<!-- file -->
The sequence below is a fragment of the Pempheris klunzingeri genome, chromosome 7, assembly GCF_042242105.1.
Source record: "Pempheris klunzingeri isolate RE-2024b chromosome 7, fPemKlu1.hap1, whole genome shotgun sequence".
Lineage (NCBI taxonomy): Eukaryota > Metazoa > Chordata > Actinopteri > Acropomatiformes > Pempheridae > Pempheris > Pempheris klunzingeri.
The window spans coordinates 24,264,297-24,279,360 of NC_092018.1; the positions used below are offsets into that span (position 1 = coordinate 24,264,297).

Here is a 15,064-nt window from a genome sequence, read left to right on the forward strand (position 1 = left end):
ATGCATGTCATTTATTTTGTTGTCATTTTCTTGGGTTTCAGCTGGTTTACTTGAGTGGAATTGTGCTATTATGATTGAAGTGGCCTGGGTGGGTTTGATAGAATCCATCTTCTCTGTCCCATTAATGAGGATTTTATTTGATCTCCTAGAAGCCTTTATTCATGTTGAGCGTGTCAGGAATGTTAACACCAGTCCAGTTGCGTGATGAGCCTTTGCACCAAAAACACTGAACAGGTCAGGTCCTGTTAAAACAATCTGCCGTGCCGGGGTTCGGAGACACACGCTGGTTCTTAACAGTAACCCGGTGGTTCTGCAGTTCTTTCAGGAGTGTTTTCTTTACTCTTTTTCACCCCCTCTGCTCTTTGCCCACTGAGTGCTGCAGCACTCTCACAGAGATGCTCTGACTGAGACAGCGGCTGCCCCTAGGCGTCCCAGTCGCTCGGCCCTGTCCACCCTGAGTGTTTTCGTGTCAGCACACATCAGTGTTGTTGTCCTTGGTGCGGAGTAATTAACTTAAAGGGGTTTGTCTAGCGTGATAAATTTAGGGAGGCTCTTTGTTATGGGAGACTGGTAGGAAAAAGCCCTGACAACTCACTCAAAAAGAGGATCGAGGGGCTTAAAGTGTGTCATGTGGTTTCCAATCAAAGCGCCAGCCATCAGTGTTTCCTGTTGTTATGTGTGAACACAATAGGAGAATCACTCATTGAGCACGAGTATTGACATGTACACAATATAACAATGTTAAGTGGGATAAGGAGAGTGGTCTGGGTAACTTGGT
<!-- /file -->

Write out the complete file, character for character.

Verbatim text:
The sequence below is a fragment of the Pempheris klunzingeri genome, chromosome 7, assembly GCF_042242105.1.
Source record: "Pempheris klunzingeri isolate RE-2024b chromosome 7, fPemKlu1.hap1, whole genome shotgun sequence".
Lineage (NCBI taxonomy): Eukaryota > Metazoa > Chordata > Actinopteri > Acropomatiformes > Pempheridae > Pempheris > Pempheris klunzingeri.
The window spans coordinates 24,264,297-24,279,360 of NC_092018.1; the positions used below are offsets into that span (position 1 = coordinate 24,264,297).

Here is a 15,064-nt window from a genome sequence, read left to right on the forward strand (position 1 = left end):
ATGCATGTCATTTATTTTGTTGTCATTTTCTTGGGTTTCAGCTGGTTTACTTGAGTGGAATTGTGCTATTATGATTGAAGTGGCCTGGGTGGGTTTGATAGAATCCATCTTCTCTGTCCCATTAATGAGGATTTTATTTGATCTCCTAGAAGCCTTTATTCATGTTGAGCGTGTCAGGAATGTTAACACCAGTCCAGTTGCGTGATGAGCCTTTGCACCAAAAACACTGAACAGGTCAGGTCCTGTTAAAACAATCTGCCGTGCCGGGGTTCGGAGACACACGCTGGTTCTTAACAGTAACCCGGTGGTTCTGCAGTTCTTTCAGGAGTGTTTTCTTTACTCTTTTTCACCCCCTCTGCTCTTTGCCCACTGAGTGCTGCAGCACTCTCACAGAGATGCTCTGACTGAGACAGCGGCTGCCCCTAGGCGTCCCAGTCGCTCGGCCCTGTCCACCCTGAGTGTTTTCGTGTCAGCACACATCAGTGTTGTTGTCCTTGGTGCGGAGTAATTAACTTAAAGGGGTTTGTCTAGCGTGATAAATTTAGGGAGGCTCTTTGTTATGGGAGACTGGTAGGAAAAAGCCCTGACAACTCACTCAAAAAGAGGATCGAGGGGCTTAAAGTGTGTCATGTGGTTTCCAATCAAAGCGCCAGCCATCAGTGTTTCCTGTTGTTATGTGTGAACACAATAGGAGAATCACTCATTGAGCACGAGTATTGACATGTACACAATATAACAATGTTAAGTGGGATAAGGAGAGTGGTCTGGGTAACTTGGT